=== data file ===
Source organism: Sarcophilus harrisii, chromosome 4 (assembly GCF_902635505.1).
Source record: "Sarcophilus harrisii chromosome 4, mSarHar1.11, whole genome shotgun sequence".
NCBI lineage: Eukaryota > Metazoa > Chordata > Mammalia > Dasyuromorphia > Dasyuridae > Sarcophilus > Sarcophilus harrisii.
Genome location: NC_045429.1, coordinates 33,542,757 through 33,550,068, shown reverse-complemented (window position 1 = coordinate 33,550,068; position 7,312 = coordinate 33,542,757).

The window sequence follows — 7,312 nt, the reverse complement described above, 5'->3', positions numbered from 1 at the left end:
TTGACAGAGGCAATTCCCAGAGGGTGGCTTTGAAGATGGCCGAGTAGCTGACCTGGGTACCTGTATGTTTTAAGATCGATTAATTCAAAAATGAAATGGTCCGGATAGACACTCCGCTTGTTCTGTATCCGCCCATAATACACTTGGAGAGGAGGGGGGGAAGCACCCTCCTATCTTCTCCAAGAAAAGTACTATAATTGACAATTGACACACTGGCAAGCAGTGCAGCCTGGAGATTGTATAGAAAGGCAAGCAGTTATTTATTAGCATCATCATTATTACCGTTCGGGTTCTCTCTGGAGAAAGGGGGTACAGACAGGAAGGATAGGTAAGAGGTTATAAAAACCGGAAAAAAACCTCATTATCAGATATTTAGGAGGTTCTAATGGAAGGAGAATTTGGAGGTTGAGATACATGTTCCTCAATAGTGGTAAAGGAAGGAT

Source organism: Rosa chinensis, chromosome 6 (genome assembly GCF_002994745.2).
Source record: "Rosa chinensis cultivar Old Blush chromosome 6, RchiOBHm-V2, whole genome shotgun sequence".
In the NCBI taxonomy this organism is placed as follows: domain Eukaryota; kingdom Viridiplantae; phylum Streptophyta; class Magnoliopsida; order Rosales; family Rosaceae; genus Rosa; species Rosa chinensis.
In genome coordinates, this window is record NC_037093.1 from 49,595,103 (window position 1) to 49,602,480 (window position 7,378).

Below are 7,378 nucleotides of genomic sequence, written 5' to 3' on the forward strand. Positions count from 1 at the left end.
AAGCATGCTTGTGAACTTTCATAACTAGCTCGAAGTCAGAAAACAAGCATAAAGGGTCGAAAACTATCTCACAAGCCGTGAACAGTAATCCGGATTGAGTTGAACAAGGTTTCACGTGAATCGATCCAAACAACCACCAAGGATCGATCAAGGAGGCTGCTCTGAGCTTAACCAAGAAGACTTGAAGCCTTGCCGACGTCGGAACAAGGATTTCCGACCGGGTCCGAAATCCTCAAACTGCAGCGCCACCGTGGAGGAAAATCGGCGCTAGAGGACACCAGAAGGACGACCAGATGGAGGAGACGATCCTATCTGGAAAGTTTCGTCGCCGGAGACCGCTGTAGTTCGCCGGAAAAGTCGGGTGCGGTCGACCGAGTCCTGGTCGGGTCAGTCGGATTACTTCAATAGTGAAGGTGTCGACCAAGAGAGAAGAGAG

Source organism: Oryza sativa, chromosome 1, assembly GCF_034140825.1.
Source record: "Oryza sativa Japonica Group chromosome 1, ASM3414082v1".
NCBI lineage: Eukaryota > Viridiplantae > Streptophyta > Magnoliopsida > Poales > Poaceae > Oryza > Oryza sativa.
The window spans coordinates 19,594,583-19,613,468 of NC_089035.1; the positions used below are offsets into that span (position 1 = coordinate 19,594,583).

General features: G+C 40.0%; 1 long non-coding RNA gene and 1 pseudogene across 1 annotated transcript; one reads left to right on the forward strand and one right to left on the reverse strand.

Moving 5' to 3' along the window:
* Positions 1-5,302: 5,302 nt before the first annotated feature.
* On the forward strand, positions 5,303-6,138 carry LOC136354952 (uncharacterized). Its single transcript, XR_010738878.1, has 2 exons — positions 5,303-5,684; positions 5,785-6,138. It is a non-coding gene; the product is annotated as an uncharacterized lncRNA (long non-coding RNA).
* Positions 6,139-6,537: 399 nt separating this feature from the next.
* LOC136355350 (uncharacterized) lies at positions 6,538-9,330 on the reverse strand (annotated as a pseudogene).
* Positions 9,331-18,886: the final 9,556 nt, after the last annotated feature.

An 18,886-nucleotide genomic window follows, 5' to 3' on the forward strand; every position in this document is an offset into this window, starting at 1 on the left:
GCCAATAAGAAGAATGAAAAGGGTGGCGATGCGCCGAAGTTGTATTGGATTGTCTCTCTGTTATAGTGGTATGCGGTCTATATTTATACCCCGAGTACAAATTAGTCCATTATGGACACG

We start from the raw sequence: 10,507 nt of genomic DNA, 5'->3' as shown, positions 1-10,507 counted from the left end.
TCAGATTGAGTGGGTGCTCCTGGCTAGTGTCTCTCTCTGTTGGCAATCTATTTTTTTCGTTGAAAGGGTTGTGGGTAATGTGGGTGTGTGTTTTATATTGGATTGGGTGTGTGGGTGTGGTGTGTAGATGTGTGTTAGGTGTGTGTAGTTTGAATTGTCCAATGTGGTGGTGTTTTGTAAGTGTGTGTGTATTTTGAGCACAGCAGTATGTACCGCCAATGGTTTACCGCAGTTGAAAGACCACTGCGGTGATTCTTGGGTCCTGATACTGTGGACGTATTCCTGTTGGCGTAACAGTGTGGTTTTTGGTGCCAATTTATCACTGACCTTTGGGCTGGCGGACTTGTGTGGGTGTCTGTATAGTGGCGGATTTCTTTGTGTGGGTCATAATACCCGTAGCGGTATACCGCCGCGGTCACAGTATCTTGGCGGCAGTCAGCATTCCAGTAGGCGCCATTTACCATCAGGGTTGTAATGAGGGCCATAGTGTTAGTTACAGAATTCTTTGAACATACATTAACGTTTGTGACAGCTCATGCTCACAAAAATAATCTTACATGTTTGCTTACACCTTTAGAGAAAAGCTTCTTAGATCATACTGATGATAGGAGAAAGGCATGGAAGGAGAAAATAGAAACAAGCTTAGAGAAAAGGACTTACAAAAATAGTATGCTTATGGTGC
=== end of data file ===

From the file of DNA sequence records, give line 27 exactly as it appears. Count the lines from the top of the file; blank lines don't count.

TCAGATTGAGTGGGTGCTCCTGGCTAGTGTCTCTCTCTGTTGGCAATCTATTTTTTTCGTTGAAAGGGTTGTGGGTAATGTGGGTGTGTGTTTTATATTGGATTGGGTGTGTGGGTGTGGTGTGTAGATGTGTGTTAGGTGTGTGTAGTTTGAATTGTCCAATGTGGTGGTGTTTTGTAAGTGTGTGTGTATTTTGAGCACAGCAGTATGTACCGCCAATGGTTTACCGCAGTTGAAAGACCACTGCGGTGATTCTTGGGTCCTGATACTGTGGACGTATTCCTGTTGGCGTAACAGTGTGGTTTTTGGTGCCAATTTATCACTGACCTTTGGGCTGGCGGACTTGTGTGGGTGTCTGTATAGTGGCGGATTTCTTTGTGTGGGTCATAATACCCGTAGCGGTATACCGCCGCGGTCACAGTATCTTGGCGGCAGTCAGCATTCCAGTAGGCGCCATTTACCATCAGGGTTGTAATGAGGGCCATAGTGTTAGTTACAGAATTCTTTGAACATACATTAACGTTTGTGACAGCTCATGCTCACAAAAATAATCTTACATGTTTGCTTACACCTTTAGAGAAAAGCTTCTTAGATCATACTGATGATAGGAGAAAGGCATGGAAGGAGAAAATAGAAACAAGCTTAGAGAAAAGGACTTACAAAAATAGTATGCTTATGGTGC